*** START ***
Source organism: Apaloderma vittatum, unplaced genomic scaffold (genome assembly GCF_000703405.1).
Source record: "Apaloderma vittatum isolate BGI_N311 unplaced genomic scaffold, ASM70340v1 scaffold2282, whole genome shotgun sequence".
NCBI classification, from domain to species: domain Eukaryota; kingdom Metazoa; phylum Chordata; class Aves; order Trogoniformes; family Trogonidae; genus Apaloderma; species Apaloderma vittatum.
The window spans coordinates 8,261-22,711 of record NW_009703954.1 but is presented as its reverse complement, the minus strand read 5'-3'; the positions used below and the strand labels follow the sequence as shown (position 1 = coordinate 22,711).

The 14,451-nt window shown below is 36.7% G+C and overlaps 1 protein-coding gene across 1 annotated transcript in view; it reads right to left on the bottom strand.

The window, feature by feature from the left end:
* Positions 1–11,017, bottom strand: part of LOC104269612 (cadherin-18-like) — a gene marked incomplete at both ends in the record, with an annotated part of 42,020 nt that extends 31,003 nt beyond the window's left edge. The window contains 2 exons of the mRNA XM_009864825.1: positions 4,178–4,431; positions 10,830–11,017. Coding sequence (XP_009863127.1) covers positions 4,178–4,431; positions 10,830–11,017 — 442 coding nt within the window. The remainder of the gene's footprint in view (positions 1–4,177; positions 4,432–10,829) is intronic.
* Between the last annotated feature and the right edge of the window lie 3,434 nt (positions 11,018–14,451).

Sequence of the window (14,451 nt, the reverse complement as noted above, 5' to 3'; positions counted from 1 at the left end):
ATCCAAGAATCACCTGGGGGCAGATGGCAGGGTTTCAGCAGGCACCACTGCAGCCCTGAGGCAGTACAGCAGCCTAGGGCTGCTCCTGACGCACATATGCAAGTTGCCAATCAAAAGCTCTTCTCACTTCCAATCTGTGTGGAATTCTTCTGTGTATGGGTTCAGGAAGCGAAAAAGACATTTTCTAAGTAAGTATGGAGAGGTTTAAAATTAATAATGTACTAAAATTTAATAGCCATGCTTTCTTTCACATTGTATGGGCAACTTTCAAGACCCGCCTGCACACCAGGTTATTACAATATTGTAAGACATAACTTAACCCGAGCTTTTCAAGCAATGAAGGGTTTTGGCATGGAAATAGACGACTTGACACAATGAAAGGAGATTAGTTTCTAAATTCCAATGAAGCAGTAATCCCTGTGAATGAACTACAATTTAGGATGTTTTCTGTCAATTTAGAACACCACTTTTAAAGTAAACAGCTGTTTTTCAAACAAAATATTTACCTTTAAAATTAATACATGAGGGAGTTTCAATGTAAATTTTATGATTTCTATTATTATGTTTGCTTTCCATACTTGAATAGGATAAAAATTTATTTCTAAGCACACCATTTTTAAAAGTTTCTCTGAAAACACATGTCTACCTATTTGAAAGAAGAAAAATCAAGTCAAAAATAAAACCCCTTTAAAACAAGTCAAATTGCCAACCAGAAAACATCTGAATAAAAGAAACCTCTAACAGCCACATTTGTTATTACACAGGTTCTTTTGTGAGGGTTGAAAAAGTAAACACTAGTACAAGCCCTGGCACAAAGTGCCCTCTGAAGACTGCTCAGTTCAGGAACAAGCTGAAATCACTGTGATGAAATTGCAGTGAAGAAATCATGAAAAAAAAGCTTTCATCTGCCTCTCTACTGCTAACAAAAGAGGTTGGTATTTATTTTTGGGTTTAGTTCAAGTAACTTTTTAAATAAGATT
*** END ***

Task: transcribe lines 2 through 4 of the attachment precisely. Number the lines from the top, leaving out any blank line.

Source record: "Apaloderma vittatum isolate BGI_N311 unplaced genomic scaffold, ASM70340v1 scaffold2282, whole genome shotgun sequence".
NCBI classification, from domain to species: domain Eukaryota; kingdom Metazoa; phylum Chordata; class Aves; order Trogoniformes; family Trogonidae; genus Apaloderma; species Apaloderma vittatum.
The window spans coordinates 8,261-22,711 of record NW_009703954.1 but is presented as its reverse complement, the minus strand read 5'-3'; the positions used below and the strand labels follow the sequence as shown (position 1 = coordinate 22,711).